Ben returns to school, but he remains aloof, and Camelia can't get close enough to share her secret with him. Camelia makes the painful decision to let him go and move on. Adam, the hot new guy at Knead, seems good for her in ways Ben wasn't. But when Camelia and Adam start dating, a surprising love triangle results. A chilling sequence of events uncovers secrets from Ben’s past – and Adam's. Someone is lying, and it's up to Camelia to figure out who – before it's too late.

Deadly Little Lies will be available in November 2009 in hardcover wherever books are sold. Published by Hyperion. Pre-order from Amazon. summary

IF I SAY SO MYSELF . . . NOT A BAD WEEK:)

Happy Father's Day!!! its sunday exactly right . . . NOW!

ON ANOTHER NOTE . . . ITS THE SUMMER SOLSTICE--OFFICIALLY THE FIRST DAY OF SUMMER!!!!!!!!

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Friday, June 19, 2009

Book Review: Deadly Little Lies by Laurie Faria Stolarz

click here to read my review of Deadly Little Secret, the first in the series.

Last fall, sixteen-year-old Camelia fell for Ben, a new boy at school who had a very mysterious gift – psychometry, the ability to sense the future through touch. But just as Camelia and Ben's romance began to heat up, he abruptly left town. Brokenhearted, Camelia has spent the last few months studying everything she can about psychometry and experiencing strange brushes with premonition. Camelia wonders if Ben's abilities have somehow been transferred to her.

Ben returns to school, but he remains aloof, and Camelia can't get close enough to share her secret with him. Camelia makes the painful decision to let him go and move on. Adam, the hot new guy at Knead, seems good for her in ways Ben wasn't. But when Camelia and Adam start dating, a surprising love triangle results. A chilling sequence of events uncovers secrets from Ben’s past – and Adam's. Someone is lying, and it's up to Camelia to figure out who – before it's too late.

Deadly Little Lies will be available in November 2009 in hardcover wherever books are sold. Published by Hyperion. Pre-order from Amazon. summary from www.lauriestolarz.com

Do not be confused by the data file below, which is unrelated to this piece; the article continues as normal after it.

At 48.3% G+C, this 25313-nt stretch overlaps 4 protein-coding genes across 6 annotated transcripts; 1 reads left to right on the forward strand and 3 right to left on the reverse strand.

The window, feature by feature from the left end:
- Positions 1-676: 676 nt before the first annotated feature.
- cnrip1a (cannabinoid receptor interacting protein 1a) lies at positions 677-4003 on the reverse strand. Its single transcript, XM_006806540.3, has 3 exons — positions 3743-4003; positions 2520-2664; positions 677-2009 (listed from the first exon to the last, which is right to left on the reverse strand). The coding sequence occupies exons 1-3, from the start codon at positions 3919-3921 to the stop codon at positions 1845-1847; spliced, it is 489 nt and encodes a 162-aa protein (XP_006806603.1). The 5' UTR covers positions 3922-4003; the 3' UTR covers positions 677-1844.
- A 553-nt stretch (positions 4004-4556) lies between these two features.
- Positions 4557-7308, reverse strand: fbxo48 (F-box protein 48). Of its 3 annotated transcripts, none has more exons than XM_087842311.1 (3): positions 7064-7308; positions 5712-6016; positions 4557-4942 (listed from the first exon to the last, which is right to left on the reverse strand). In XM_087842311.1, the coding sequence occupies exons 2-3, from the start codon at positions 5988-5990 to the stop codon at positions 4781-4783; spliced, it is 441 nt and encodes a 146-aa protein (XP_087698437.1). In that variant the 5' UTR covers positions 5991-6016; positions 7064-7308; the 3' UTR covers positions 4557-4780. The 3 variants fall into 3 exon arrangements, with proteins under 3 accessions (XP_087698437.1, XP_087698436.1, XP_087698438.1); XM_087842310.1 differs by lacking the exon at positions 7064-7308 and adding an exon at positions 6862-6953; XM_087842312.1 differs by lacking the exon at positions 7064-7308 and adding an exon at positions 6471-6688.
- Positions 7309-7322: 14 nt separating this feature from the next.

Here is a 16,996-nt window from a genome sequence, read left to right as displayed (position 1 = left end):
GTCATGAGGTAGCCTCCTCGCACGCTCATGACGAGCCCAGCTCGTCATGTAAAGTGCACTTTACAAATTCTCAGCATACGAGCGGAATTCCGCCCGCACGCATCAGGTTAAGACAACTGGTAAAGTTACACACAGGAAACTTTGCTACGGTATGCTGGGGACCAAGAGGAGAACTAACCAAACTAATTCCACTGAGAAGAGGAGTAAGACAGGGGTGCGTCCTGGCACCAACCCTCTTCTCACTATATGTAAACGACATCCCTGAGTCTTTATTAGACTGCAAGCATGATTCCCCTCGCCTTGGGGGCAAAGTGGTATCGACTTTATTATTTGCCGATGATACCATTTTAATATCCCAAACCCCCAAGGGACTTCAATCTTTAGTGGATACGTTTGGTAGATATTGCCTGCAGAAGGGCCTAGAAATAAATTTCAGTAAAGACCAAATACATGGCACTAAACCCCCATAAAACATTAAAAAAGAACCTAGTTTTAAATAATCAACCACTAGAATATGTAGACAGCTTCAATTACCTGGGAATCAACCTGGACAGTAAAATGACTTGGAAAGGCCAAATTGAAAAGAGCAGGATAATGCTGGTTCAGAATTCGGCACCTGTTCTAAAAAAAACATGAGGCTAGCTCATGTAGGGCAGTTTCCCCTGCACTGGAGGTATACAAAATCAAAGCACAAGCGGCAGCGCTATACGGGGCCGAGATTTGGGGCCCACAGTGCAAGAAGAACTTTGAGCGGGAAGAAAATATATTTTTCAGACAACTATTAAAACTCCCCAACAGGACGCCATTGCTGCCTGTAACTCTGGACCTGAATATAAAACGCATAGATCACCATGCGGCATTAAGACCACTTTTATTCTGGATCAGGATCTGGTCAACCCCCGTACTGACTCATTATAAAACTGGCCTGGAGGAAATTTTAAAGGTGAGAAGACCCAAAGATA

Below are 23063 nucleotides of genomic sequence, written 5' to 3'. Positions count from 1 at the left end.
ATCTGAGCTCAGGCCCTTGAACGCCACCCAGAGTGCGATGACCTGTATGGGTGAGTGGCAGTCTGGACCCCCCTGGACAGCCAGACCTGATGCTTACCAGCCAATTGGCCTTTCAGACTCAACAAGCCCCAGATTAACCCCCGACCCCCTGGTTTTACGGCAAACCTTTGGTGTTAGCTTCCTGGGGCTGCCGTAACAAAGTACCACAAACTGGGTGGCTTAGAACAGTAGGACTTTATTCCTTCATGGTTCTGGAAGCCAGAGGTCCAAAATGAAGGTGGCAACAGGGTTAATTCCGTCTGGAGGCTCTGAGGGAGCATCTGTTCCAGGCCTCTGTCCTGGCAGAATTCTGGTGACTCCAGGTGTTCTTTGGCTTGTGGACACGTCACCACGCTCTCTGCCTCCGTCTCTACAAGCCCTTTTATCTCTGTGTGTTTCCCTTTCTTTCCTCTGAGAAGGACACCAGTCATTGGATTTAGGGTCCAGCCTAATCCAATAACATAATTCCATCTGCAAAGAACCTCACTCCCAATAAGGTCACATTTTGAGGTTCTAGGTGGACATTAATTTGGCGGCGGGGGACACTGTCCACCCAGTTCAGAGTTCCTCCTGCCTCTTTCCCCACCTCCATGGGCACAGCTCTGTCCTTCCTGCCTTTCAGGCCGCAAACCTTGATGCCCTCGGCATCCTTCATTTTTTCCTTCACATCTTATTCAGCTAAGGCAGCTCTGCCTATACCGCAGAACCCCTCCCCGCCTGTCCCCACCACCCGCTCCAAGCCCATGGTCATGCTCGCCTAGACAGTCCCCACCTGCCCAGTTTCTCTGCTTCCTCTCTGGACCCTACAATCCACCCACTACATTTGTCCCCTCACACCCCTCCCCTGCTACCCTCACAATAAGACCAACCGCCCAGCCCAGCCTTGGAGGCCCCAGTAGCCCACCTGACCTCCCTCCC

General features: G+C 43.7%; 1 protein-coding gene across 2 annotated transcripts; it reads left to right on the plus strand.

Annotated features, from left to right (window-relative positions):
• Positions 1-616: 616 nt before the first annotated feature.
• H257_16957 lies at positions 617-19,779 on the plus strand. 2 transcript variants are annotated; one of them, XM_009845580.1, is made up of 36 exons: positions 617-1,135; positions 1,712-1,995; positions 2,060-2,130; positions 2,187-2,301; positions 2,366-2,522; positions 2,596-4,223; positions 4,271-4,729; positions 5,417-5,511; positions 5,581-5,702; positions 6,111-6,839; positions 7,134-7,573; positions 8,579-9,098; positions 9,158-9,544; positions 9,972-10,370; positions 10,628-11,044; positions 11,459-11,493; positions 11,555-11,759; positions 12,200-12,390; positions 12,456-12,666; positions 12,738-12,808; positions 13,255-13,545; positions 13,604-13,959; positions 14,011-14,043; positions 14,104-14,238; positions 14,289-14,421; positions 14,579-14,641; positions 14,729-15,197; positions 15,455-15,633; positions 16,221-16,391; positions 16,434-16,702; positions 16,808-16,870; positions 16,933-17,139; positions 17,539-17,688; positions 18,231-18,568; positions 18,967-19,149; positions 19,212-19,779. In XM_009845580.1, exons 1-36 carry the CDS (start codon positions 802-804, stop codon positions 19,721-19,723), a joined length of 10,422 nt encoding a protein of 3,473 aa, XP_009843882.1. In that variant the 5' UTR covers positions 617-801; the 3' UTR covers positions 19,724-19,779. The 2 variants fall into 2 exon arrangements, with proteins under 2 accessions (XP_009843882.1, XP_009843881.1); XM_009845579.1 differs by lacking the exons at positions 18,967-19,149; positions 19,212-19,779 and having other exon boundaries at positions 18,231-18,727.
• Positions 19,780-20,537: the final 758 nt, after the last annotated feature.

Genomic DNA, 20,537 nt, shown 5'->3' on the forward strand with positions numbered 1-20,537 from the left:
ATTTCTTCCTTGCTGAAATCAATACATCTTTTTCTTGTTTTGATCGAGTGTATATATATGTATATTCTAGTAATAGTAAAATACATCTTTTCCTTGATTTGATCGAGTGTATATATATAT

Review:

For this book, I have compiled a list of five rules. Number 1: Trust no one. Number 2: Don't make any assumptions. Number 3: Try not to scream. Number 4: Don't believe anyone. And Number Five: Stolarz kicks ass.

I was blown away by this novel, even more so than by Deadly Little Secret. It sucks you in from the first page, and is very difficult to put down until the end. Stolarz was fabulous at displaying Camelia's fears, and that made the book even easier to get into. The story starts off with action, builds up a ton of suspense, and then BAM! You are left completely and utterly shocked by the conclusion.

The mysterious air from Deadly Little Secret most definitely returns in this fabulous sequel, and will have you hanging on till the end. Ben and Camelia's complicated, yet still very there, romance was a hooking subplot to the story, for you constantly are wondering if and when they will ever realize how much they both need eachother. But, throughout the story you begin to doubt Ben, which causes that urge to yell for Camelia to leave him alone. The eery attraction Adam seems to have for Camelia most definitely added conflict as well, making you wonder if maybe, just maybe, their relationship could survive longer than Camelia and Ben's.

The threat of another stalker, and the worry that Matt may be returning kept me turning pages eagerly, hoping that none of Camelia's friends would turn out to be just the opposite. The voices Camelia hears and eerie messeges she recieves only increase your suspcion, and make sure you are always pointing your finger at someone else.

Being a major fan horror films, I was very surprised by how much this novel exceeded my expectations, and even made me want to glance under the bed and lock all the doors. Deadly Little Lies is perfect for a late at night read, when the entire house is silent and the only noise is your fingers against the pages. It was like watching a horror film and screaming at the screen for the person to do something, but they can't hear you. This book? It's scary!